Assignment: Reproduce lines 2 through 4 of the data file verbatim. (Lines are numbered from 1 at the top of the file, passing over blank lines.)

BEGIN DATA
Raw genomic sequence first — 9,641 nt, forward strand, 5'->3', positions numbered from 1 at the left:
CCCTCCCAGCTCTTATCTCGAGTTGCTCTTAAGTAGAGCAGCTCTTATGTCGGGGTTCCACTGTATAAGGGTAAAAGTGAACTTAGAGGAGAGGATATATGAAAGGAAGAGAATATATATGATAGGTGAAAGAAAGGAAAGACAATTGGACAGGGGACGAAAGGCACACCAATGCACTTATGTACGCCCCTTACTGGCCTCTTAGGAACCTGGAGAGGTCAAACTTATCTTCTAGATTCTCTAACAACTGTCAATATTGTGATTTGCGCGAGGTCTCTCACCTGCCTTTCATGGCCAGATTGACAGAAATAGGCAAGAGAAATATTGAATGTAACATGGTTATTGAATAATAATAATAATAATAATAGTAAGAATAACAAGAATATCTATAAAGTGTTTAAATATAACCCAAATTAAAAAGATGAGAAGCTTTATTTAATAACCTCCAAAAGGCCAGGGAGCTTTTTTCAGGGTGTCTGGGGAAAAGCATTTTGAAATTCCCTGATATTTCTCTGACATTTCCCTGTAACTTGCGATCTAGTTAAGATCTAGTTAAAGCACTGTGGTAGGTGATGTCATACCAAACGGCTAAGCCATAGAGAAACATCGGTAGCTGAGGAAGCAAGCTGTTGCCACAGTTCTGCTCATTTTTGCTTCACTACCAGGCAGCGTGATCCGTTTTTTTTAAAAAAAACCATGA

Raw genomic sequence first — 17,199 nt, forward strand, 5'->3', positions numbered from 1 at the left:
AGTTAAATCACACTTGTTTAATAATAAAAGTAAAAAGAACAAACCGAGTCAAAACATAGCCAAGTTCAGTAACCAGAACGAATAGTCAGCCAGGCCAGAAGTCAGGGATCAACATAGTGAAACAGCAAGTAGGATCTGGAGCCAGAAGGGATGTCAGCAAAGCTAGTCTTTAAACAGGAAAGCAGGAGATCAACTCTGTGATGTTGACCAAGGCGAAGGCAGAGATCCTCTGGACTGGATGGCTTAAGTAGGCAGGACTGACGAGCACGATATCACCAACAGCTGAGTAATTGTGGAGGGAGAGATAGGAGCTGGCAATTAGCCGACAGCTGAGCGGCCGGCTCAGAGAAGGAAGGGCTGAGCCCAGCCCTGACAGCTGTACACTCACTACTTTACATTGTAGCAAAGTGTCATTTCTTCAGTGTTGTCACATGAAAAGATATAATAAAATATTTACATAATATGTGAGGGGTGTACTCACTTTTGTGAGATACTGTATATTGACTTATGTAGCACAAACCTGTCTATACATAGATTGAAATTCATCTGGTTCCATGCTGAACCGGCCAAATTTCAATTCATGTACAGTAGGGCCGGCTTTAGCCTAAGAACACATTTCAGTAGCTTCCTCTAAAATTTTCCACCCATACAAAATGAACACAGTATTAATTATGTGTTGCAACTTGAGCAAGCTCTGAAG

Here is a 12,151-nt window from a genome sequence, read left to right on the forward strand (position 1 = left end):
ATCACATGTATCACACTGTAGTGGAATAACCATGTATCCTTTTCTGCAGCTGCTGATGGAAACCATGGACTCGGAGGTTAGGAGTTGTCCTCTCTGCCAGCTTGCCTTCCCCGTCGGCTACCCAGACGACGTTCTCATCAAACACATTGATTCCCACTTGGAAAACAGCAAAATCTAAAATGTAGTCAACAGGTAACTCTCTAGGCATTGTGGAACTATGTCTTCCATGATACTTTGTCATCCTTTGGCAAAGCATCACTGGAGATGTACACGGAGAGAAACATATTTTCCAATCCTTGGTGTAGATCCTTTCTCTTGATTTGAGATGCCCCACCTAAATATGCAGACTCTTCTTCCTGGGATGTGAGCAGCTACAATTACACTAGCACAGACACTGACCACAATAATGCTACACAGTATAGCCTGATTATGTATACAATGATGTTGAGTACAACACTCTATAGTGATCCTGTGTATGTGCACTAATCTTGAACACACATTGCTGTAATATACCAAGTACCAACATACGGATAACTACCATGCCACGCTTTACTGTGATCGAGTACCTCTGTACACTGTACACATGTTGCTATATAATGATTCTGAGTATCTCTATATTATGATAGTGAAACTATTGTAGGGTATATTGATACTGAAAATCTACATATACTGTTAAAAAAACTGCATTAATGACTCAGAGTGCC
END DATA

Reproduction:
CCCTCCCAGCTCTTATCTCGAGTTGCTCTTAAGTAGAGCAGCTCTTATGTCGGGGTTCCACTGTATAAGGGTAAAAGTGAACTTAGAGGAGAGGATATATGAAAGGAAGAGAATATATATGATAGGTGAAAGAAAGGAAAGACAATTGGACAGGGGACGAAAGGCACACCAATGCACTTATGTACGCCCCTTACTGGCCTCTTAGGAACCTGGAGAGGTCAAACTTATCTTCTAGATTCTCTAACAACTGTCAATATTGTGATTTGCGCGAGGTCTCTCACCTGCCTTTCATGGCCAGATTGACAGAAATAGGCAAGAGAAATATTGAATGTAACATGGTTATTGAATAATAATAATAATAATAATAGTAAGAATAACAAGAATATCTATAAAGTGTTTAAATATAACCCAAATTAAAAAGATGAGAAGCTTTATTTAATAACCTCCAAAAGGCCAGGGAGCTTTTTTCAGGGTGTCTGGGGAAAAGCATTTTGAAATTCCCTGATATTTCTCTGACATTTCCCTGTAACTTGCGATCTAGTTAAGATCTAGTTAAAGCACTGTGGTAGGTGATGTCATACCAAACGGCTAAGCCATAGAGAAACATCGGTAGCTGAGGAAGCAAGCTGTTGCCACAGTTCTGCTCATTTTTGCTTCACTACCAGGCAGCGTGATCCGTTTTTTTTAAAAAAAACCATGA

Raw genomic sequence first — 17,199 nt, forward strand, 5'->3', positions numbered from 1 at the left:
AGTTAAATCACACTTGTTTAATAATAAAAGTAAAAAGAACAAACCGAGTCAAAACATAGCCAAGTTCAGTAACCAGAACGAATAGTCAGCCAGGCCAGAAGTCAGGGATCAACATAGTGAAACAGCAAGTAGGATCTGGAGCCAGAAGGGATGTCAGCAAAGCTAGTCTTTAAACAGGAAAGCAGGAGATCAACTCTGTGATGTTGACCAAGGCGAAGGCAGAGATCCTCTGGACTGGATGGCTTAAGTAGGCAGGACTGACGAGCACGATATCACCAACAGCTGAGTAATTGTGGAGGGAGAGATAGGAGCTGGCAATTAGCCGACAGCTGAGCGGCCGGCTCAGAGAAGGAAGGGCTGAGCCCAGCCCTGACAGCTGTACACTCACTACTTTACATTGTAGCAAAGTGTCATTTCTTCAGTGTTGTCACATGAAAAGATATAATAAAATATTTACATAATATGTGAGGGGTGTACTCACTTTTGTGAGATACTGTATATTGACTTATGTAGCACAAACCTGTCTATACATAGATTGAAATTCATCTGGTTCCATGCTGAACCGGCCAAATTTCAATTCATGTACAGTAGGGCCGGCTTTAGCCTAAGAACACATTTCAGTAGCTTCCTCTAAAATTTTCCACCCATACAAAATGAACACAGTATTAATTATGTGTTGCAACTTGAGCAAGCTCTGAAG